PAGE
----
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John McCain submits to 'Twitterview' with ABC

Members of the news media have been taking it on the chin of late, first for their slowness to warm up to the Web, then for an often clumsy embrace of new media.

But never let it be said that these Blogger-Come-Latelys aren't trying. We've seen news organizations team with social networks to gloss up their coverage of things like presidential debates and elections, desperate newspapers have been doing more and more with online video, and now we're Twittering.

Which brings us to today. George Stephanopoulos, ABC's chief Washington correspondent, wrangled John McCain into a jaunty 'Twitterview' today, asking the Republican standard-bearer about his thoughts on AIG, Obama's national security policies, and his daughter's recent feud with shrill conservative firebrands Laura Ingraham and Ann Coulter.

It was an experiment. Stephanopoulos admitted as much when he opened his blog recapping the experience, "Today, I tried something new."

The idea itself was admirable enough. Stephanopoulos has more than 177,000 followers on his Twitter feed (McCain has more than 227,000) he could poll for suggestions about what to ask.

The AIG bailout and national security ("What worries you more: Pakistan or Iran?") seem in step with a typical Stephanopoulos interview, but the line of questioning about McCain's daughter mixing it up with the Coulter and Ingraham might has the fingerprints of the Twitter community all over it.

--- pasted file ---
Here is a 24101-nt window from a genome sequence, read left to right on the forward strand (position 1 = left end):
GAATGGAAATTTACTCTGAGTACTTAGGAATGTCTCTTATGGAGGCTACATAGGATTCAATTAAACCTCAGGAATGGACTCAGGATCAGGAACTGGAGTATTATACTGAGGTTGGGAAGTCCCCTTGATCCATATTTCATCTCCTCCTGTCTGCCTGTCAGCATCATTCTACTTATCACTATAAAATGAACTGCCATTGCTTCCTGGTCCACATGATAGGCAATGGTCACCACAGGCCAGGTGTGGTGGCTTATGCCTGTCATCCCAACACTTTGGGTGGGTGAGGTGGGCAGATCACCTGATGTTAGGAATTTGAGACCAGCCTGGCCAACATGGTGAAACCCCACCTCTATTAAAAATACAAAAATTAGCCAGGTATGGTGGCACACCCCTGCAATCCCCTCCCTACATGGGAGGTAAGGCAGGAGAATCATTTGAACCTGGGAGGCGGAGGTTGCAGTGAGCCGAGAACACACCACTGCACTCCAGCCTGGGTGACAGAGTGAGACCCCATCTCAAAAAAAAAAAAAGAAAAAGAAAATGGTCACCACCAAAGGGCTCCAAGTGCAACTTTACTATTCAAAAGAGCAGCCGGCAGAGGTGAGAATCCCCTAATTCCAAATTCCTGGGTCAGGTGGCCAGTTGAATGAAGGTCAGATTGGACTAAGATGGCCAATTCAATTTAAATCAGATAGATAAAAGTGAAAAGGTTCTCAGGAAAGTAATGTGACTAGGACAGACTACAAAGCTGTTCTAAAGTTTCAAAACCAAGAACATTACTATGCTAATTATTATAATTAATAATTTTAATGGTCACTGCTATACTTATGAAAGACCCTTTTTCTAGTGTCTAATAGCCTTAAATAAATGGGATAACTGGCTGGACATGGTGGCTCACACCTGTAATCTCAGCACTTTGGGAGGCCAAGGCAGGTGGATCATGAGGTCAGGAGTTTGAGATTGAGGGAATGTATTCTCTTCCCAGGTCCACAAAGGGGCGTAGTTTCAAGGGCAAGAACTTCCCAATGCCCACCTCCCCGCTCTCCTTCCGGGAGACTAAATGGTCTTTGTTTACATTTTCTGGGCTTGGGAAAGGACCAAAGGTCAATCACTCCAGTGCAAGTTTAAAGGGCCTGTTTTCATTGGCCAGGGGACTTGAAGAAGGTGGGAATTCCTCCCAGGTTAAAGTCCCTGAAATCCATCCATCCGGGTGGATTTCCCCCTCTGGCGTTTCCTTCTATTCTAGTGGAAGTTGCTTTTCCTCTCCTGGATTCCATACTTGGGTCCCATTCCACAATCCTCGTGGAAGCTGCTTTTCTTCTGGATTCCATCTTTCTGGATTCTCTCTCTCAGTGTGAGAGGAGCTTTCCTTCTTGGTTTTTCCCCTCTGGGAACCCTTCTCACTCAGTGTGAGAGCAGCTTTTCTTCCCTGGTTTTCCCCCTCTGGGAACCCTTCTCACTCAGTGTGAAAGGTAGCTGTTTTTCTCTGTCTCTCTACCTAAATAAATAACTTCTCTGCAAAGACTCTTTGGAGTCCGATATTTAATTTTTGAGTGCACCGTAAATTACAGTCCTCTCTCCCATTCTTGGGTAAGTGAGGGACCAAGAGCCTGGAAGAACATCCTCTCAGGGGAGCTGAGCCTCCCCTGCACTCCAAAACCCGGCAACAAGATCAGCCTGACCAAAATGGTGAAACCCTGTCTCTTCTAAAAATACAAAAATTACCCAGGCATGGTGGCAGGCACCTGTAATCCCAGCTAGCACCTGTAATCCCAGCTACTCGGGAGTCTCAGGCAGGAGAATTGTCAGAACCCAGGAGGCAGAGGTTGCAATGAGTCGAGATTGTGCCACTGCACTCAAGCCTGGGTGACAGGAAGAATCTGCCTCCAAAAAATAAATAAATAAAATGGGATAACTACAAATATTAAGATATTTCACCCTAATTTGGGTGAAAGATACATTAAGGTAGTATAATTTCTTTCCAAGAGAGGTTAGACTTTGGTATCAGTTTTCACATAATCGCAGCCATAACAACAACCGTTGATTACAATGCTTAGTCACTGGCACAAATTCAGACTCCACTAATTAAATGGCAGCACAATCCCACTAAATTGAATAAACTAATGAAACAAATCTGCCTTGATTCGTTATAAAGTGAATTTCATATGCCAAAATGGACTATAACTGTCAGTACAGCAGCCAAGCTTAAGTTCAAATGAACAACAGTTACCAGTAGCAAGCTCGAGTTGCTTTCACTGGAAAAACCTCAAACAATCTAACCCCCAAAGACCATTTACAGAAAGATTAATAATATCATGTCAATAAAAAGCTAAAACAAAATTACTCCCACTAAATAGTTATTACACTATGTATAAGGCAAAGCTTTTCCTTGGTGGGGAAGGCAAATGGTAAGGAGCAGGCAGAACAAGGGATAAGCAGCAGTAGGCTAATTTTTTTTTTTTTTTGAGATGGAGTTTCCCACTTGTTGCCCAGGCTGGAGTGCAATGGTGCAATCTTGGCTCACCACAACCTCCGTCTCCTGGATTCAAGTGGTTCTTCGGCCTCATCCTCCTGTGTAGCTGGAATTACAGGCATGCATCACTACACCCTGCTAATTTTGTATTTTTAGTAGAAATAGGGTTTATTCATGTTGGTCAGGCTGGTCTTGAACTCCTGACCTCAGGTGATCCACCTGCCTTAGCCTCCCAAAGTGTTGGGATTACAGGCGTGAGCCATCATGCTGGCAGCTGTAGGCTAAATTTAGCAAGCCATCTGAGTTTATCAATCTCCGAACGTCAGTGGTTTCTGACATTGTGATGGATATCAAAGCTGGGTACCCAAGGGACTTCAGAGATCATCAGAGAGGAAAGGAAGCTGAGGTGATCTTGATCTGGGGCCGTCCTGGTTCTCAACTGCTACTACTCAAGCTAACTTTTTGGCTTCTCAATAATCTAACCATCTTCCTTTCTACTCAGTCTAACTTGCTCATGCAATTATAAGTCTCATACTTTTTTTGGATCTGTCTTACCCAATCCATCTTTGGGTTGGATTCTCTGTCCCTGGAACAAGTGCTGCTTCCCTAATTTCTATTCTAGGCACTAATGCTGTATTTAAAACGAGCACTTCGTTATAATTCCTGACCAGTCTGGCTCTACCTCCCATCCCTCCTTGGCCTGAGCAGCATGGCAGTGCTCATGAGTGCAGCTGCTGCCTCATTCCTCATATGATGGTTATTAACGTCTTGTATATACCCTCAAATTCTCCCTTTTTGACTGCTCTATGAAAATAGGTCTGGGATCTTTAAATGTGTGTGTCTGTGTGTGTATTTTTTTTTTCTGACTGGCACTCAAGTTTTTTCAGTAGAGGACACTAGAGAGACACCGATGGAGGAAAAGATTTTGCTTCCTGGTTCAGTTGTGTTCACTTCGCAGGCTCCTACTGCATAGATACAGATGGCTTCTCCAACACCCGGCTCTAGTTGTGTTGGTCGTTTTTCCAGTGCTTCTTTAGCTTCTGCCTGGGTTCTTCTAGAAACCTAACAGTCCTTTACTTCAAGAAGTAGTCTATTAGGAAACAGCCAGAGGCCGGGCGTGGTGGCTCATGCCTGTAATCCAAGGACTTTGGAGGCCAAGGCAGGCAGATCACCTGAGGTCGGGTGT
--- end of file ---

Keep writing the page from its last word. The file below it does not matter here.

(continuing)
Either way, the interview carried the limitations inherent to the medium. Both questions and answers were short, lacking nuance and context. Hard-hitting it was not, but it was conceptual.

It is also refreshingly difficult to obfuscate behind a barrage of verbiage when you're asked a direct question and confined to 140 characters.

For McCain, the presidential candidate much maligned among the Web set for seemingly hopelessly out of step compared to the dreamy, BlackBerry-clutching, social-networking powerhouse they helped elect, it also couldn't hurt from an image standpoint.

So if no news was broken in the Twitterview, we can forgive Stephanopoulos for willing to dabble with a new form. It was a novelty, to be sure, but so is Twitter. And as long as these things captivate the public imagination, experiments like ABC's today -- and McCain's willingness to give it a go -- are to be commended, I suppose.

McCain's final tweet: "Thanks a lot george, let's do it again soon. now i look forward to reading our followers comments and insults"

Still not sure what to make of this one.

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